Paula A. Whitlock is Professor of Computer and Information Sciences at Brooklyn College, the City University of New York. She received her BS at the State University of New York at Stony Brook and her PhD at Wayne State University. For many years, she was a research scientistat the Courant Institute of Mathematical Sciences, New York University. Her research interests include the development of Monte Carlo methods and their application to the study of condensed matter systems. Professor Whitlock is also interested in the development of applications in distributed computing.
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* Revision in the history of Monte Carlo techniques in ch.1.
* Corrections to nomencaltures and other errors in ch.2.
* Ch.3: Extensive revision to the section on the M(RT)2 algorithm.
* Ch.5: Used to be ch.7 in the old editin. Is being updated to reflect recent active areas of research. Just short introductions to the topics will be given. The sections on variance reduction relate to the discussion started in ch.4.
* Ch.7: The new ch.7 will essentially be the first half of the old ch.5. Here, not many changes will be put in.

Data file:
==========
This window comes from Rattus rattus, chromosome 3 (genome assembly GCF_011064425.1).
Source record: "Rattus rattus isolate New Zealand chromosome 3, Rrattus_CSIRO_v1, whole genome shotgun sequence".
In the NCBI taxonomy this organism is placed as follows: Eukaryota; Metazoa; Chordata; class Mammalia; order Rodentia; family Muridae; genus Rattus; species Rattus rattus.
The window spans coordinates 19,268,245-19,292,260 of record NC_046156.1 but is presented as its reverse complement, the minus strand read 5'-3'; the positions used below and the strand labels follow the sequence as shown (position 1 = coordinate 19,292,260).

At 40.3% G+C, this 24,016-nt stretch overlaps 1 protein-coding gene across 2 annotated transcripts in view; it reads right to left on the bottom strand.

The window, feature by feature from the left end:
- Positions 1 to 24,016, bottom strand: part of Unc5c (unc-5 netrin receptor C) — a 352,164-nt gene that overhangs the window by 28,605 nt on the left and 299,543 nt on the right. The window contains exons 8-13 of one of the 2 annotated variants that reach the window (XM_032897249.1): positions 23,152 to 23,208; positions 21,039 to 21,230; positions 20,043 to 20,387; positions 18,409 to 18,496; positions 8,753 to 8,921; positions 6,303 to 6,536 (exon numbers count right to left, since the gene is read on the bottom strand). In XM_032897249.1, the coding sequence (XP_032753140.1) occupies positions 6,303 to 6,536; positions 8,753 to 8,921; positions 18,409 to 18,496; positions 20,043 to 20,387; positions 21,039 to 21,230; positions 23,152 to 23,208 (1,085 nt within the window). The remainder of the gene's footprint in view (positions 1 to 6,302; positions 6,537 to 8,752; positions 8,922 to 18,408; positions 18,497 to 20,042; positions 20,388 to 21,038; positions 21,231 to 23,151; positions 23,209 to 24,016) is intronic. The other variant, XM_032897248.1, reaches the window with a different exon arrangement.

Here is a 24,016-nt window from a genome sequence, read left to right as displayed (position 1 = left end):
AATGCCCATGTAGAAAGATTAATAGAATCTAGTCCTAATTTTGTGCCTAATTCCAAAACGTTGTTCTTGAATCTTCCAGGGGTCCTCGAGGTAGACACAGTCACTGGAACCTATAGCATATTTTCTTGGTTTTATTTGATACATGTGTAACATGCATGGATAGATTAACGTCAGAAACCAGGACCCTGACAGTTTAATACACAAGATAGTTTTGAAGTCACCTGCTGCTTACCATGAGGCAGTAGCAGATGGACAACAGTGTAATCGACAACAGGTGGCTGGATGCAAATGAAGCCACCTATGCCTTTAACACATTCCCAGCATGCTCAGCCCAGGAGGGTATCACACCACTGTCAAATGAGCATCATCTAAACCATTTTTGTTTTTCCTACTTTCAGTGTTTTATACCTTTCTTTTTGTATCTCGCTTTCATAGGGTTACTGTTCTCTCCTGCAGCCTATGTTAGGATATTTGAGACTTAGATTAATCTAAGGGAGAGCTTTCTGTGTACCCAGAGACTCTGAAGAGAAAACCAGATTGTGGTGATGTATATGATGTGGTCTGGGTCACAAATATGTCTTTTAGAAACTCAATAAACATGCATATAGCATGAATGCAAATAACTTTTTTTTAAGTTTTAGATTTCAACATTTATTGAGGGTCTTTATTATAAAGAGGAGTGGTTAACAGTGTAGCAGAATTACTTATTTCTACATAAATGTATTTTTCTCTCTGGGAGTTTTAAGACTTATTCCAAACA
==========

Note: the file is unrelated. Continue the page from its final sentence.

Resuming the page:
* Problems: There will be sample problems that readers can solve themselves to illustrate the content of each chapter. These were not there in the first edition.
* Corrections to nomencaltures and other errors in ch.2.
* Ch.3: Extensive revision to the section on the M(RT)2 algorithm.
* Ch.5: Used to be ch.7 in the old editin. Is being updated to reflect recent active areas of research. Just short introductions to the topics will be given. The sections on variance reduction relate to the discussion started in ch.4.
* Ch.7: The new ch.7 will essentially be the first half of the old ch.5. Here, not many changes will be put in.
* Problems: There will be sample problems that readers can solve themselves to illustrate the content of each chapter. These were not there in the first edition.